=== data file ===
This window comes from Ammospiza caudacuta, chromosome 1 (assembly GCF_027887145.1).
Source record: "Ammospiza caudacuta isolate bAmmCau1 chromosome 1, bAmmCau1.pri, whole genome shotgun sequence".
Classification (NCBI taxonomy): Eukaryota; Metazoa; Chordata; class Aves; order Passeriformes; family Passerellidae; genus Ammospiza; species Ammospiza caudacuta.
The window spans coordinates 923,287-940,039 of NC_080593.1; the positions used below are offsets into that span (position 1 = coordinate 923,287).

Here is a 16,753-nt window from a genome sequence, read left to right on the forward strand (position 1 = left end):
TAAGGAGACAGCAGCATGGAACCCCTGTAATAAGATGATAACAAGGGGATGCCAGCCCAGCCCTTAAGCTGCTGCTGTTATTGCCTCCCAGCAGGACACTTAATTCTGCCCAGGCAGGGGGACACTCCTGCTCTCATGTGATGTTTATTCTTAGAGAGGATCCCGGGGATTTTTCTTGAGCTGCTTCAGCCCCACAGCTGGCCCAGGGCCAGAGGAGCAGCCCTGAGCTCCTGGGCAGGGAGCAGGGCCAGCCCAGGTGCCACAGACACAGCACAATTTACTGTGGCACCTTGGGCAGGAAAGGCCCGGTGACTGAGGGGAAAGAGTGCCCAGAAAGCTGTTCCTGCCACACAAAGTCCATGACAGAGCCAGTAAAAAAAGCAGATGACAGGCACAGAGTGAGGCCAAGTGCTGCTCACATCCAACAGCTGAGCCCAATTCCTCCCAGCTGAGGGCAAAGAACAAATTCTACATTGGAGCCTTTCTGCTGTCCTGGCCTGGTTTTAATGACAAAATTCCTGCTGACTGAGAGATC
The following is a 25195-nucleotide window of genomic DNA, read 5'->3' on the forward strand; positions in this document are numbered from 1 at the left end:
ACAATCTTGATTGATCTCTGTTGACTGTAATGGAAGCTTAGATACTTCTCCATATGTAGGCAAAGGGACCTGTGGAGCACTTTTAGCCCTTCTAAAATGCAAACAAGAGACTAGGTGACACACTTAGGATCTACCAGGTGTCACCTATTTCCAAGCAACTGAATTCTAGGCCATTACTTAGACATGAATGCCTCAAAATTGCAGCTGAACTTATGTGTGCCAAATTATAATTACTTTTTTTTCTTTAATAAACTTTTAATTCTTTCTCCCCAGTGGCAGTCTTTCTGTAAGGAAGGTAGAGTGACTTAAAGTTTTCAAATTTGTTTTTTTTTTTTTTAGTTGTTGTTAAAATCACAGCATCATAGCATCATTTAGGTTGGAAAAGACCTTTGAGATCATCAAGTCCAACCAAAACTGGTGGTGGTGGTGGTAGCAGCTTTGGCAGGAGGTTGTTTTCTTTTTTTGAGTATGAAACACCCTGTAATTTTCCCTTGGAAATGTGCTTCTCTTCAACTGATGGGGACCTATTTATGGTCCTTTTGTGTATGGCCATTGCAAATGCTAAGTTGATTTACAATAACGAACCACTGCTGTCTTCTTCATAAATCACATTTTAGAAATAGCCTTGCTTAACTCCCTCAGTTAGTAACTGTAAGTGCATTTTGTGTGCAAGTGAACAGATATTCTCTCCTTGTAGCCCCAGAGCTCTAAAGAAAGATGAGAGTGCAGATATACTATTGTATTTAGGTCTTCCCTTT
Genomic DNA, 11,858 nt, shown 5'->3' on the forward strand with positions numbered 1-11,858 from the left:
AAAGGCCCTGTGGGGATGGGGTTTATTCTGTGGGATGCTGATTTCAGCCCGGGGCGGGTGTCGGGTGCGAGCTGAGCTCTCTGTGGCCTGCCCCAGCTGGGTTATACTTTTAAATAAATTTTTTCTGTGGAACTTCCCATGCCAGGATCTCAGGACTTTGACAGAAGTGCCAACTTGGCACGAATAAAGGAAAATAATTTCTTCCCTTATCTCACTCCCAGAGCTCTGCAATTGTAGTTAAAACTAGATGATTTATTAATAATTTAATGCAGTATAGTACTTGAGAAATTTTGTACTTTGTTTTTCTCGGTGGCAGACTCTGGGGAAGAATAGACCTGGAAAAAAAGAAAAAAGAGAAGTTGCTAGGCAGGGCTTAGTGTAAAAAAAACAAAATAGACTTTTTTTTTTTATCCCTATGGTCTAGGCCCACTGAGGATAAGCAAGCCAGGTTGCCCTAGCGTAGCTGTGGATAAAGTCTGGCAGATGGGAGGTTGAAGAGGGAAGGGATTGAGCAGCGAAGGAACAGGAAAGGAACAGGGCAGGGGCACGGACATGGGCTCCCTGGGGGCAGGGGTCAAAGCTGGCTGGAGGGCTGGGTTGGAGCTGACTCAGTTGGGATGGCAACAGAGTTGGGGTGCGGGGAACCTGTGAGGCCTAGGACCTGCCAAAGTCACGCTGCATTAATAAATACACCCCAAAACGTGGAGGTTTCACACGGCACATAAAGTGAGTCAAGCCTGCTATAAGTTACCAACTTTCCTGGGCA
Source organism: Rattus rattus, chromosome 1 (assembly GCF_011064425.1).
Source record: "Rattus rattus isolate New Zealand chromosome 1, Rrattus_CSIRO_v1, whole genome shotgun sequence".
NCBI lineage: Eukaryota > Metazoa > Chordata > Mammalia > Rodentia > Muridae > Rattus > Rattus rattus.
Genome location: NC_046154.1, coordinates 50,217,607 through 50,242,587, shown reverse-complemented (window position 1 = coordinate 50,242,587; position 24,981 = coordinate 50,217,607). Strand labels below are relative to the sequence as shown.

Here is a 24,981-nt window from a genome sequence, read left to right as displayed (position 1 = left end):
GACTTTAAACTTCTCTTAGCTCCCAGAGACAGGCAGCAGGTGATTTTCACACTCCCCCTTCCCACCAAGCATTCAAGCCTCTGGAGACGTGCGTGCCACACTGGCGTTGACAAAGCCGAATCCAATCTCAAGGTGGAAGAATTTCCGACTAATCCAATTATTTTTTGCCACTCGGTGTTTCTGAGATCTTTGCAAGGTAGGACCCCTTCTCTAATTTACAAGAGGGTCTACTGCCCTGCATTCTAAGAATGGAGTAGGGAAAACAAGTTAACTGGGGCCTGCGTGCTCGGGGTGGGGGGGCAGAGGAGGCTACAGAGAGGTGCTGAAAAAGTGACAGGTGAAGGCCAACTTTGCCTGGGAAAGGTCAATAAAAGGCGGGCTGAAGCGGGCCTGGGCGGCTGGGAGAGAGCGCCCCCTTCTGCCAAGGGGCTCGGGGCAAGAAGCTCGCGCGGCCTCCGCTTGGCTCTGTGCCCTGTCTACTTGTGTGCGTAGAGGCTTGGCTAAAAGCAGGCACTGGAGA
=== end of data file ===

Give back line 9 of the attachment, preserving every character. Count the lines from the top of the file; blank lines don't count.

Genomic DNA, 11,858 nt, shown 5'->3' on the forward strand with positions numbered 1-11,858 from the left: